The next few months will be crucial in determining the long-term fate of Scotland’s first online ‘newspaper’, the site’s editor has said.
In an interview for Scottish media podcast, Quiet News Day, Stewart Kirkpatrick, publisher of the Caledonian Mercury, underlined the need to boost both revenue and writers in the months ahead.
Launched earlier this year, the 'Cal Merc' has already gleaned the Regional Multimedia Publisher of the Year award for Kirkpatrick at last month’s Regional Press Awards.
Resting on his laurels is not an option, however, as the former scotsman.com editor remains firmly focused on turning the Scottish news website from “a great idea into a solid business”.
Speaking to journalist Shaun Milne, Kirkpatrick said: “We’re not out the woods yet. We’re turning from being a great idea into a solid business, but we need more advertising revenue and we need to grow.
“I want more sections and more writers, and I want to be able to pay my writers more.
“The next six months will be a period of ramping up our commercial activity because… we’ve now got a really strong story to sell to advertisers – that’s the number one priority – and to increase the number of stories you see on the site.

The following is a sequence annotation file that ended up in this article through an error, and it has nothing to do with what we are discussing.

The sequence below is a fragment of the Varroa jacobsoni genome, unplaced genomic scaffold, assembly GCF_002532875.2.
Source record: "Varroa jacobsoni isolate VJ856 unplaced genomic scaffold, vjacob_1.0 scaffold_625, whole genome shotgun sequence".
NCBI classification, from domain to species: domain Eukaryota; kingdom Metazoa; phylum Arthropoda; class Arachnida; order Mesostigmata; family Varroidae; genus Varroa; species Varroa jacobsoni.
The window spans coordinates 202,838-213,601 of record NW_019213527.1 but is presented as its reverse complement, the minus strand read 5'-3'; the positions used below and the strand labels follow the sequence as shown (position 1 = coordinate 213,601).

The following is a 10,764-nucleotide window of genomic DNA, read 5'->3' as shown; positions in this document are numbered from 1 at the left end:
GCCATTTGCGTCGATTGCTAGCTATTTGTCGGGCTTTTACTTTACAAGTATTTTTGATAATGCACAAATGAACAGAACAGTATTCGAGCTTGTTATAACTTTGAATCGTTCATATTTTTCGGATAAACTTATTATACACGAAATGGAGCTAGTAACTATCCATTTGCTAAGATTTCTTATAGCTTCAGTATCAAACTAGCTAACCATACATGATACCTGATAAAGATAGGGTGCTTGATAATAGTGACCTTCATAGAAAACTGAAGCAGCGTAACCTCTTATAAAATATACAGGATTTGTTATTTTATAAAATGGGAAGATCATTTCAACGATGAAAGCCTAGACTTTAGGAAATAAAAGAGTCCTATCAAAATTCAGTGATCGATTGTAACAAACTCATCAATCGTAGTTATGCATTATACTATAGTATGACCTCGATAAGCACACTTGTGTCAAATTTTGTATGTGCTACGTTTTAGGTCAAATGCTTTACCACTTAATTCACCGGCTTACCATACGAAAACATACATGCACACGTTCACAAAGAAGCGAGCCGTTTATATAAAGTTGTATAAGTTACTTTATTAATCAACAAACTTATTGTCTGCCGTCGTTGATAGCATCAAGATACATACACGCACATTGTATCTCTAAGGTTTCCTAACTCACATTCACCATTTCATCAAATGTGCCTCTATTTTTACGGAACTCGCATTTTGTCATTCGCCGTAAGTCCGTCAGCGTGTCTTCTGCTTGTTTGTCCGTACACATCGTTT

“We already carry a bit of video, we’d like to expand that, but our main priorities are more revenue and more writers.”
The site has “now got an audience and has traction within the industry”, Kirkpatrick added, making the project a “much, much easier sell to advertisers”.
And social media is key to the site’s success, he told Milne, opening the door to a huge untapped market of social networking surfers.
He said: “What we’re trying to do is use social media to find those audiences.
“That’s what’s a bit different about our approach, which is a bit more imaginative than, 'Hey we’ve got a Facebook page'.
“We just got into a partnership with the largest Scottish group on Facebook. They have 94,000 fans and now we’re able to put selected stories that are relevant to that audience in front of them and we’re already seeing an impact on the traffic.”